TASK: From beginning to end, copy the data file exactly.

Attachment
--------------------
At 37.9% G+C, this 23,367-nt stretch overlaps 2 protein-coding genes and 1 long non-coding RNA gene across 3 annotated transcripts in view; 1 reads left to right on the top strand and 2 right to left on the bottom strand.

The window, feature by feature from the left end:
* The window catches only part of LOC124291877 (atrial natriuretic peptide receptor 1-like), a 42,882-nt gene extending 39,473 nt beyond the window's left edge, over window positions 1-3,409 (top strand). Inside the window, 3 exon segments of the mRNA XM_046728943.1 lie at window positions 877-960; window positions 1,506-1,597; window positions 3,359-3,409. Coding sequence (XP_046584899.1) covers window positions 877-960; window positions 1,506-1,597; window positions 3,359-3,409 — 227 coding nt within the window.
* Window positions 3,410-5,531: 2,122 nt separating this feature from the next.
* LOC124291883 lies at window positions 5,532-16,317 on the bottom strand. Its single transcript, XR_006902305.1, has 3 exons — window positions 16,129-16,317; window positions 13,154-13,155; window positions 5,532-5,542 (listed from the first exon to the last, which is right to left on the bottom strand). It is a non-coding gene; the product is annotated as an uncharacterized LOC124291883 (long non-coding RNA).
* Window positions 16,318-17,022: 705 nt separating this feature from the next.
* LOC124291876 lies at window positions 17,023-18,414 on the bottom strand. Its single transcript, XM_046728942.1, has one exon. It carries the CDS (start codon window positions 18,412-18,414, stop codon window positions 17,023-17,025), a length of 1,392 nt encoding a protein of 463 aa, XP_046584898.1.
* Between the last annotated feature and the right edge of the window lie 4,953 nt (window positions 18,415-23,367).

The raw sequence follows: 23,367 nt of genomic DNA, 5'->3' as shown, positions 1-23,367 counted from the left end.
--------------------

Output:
At 37.9% G+C, this 23,367-nt stretch overlaps 2 protein-coding genes and 1 long non-coding RNA gene across 3 annotated transcripts in view; 1 reads left to right on the top strand and 2 right to left on the bottom strand.

The window, feature by feature from the left end:
* The window catches only part of LOC124291877 (atrial natriuretic peptide receptor 1-like), a 42,882-nt gene extending 39,473 nt beyond the window's left edge, over window positions 1-3,409 (top strand). Inside the window, 3 exon segments of the mRNA XM_046728943.1 lie at window positions 877-960; window positions 1,506-1,597; window positions 3,359-3,409. Coding sequence (XP_046584899.1) covers window positions 877-960; window positions 1,506-1,597; window positions 3,359-3,409 — 227 coding nt within the window.
* Window positions 3,410-5,531: 2,122 nt separating this feature from the next.
* LOC124291883 lies at window positions 5,532-16,317 on the bottom strand. Its single transcript, XR_006902305.1, has 3 exons — window positions 16,129-16,317; window positions 13,154-13,155; window positions 5,532-5,542 (listed from the first exon to the last, which is right to left on the bottom strand). It is a non-coding gene; the product is annotated as an uncharacterized LOC124291883 (long non-coding RNA).
* Window positions 16,318-17,022: 705 nt separating this feature from the next.
* LOC124291876 lies at window positions 17,023-18,414 on the bottom strand. Its single transcript, XM_046728942.1, has one exon. It carries the CDS (start codon window positions 18,412-18,414, stop codon window positions 17,023-17,025), a length of 1,392 nt encoding a protein of 463 aa, XP_046584898.1.
* Between the last annotated feature and the right edge of the window lie 4,953 nt (window positions 18,415-23,367).

The raw sequence follows: 23,367 nt of genomic DNA, 5'->3' as shown, positions 1-23,367 counted from the left end.